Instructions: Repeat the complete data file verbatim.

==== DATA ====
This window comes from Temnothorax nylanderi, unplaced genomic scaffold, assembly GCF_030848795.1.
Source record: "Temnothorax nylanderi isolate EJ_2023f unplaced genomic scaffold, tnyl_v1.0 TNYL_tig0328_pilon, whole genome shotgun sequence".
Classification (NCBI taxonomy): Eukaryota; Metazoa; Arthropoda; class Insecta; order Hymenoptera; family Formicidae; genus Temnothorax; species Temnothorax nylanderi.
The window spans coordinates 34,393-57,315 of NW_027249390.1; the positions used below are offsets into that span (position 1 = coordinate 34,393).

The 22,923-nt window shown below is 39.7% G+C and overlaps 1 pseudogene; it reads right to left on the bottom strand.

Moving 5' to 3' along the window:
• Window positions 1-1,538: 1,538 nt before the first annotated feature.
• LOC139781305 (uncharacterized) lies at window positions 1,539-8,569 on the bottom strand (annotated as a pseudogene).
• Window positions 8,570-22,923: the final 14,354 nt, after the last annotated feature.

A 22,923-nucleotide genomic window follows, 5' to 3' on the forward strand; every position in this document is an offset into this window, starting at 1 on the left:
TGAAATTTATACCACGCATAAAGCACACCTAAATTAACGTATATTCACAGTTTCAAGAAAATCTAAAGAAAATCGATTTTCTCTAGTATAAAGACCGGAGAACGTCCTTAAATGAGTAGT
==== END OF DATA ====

This window comes from Temnothorax nylanderi, unplaced genomic scaffold, assembly GCF_030848795.1.
Source record: "Temnothorax nylanderi isolate EJ_2023f unplaced genomic scaffold, tnyl_v1.0 TNYL_tig0328_pilon, whole genome shotgun sequence".
Classification (NCBI taxonomy): Eukaryota; Metazoa; Arthropoda; class Insecta; order Hymenoptera; family Formicidae; genus Temnothorax; species Temnothorax nylanderi.
The window spans coordinates 34,393-57,315 of NW_027249390.1; the positions used below are offsets into that span (position 1 = coordinate 34,393).

The 22,923-nt window shown below is 39.7% G+C and overlaps 1 pseudogene; it reads right to left on the bottom strand.

Moving 5' to 3' along the window:
• Window positions 1-1,538: 1,538 nt before the first annotated feature.
• LOC139781305 (uncharacterized) lies at window positions 1,539-8,569 on the bottom strand (annotated as a pseudogene).
• Window positions 8,570-22,923: the final 14,354 nt, after the last annotated feature.

A 22,923-nucleotide genomic window follows, 5' to 3' on the forward strand; every position in this document is an offset into this window, starting at 1 on the left:
TGAAATTTATACCACGCATAAAGCACACCTAAATTAACGTATATTCACAGTTTCAAGAAAATCTAAAGAAAATCGATTTTCTCTAGTATAAAGACCGGAGAACGTCCTTAAATGAGTAGT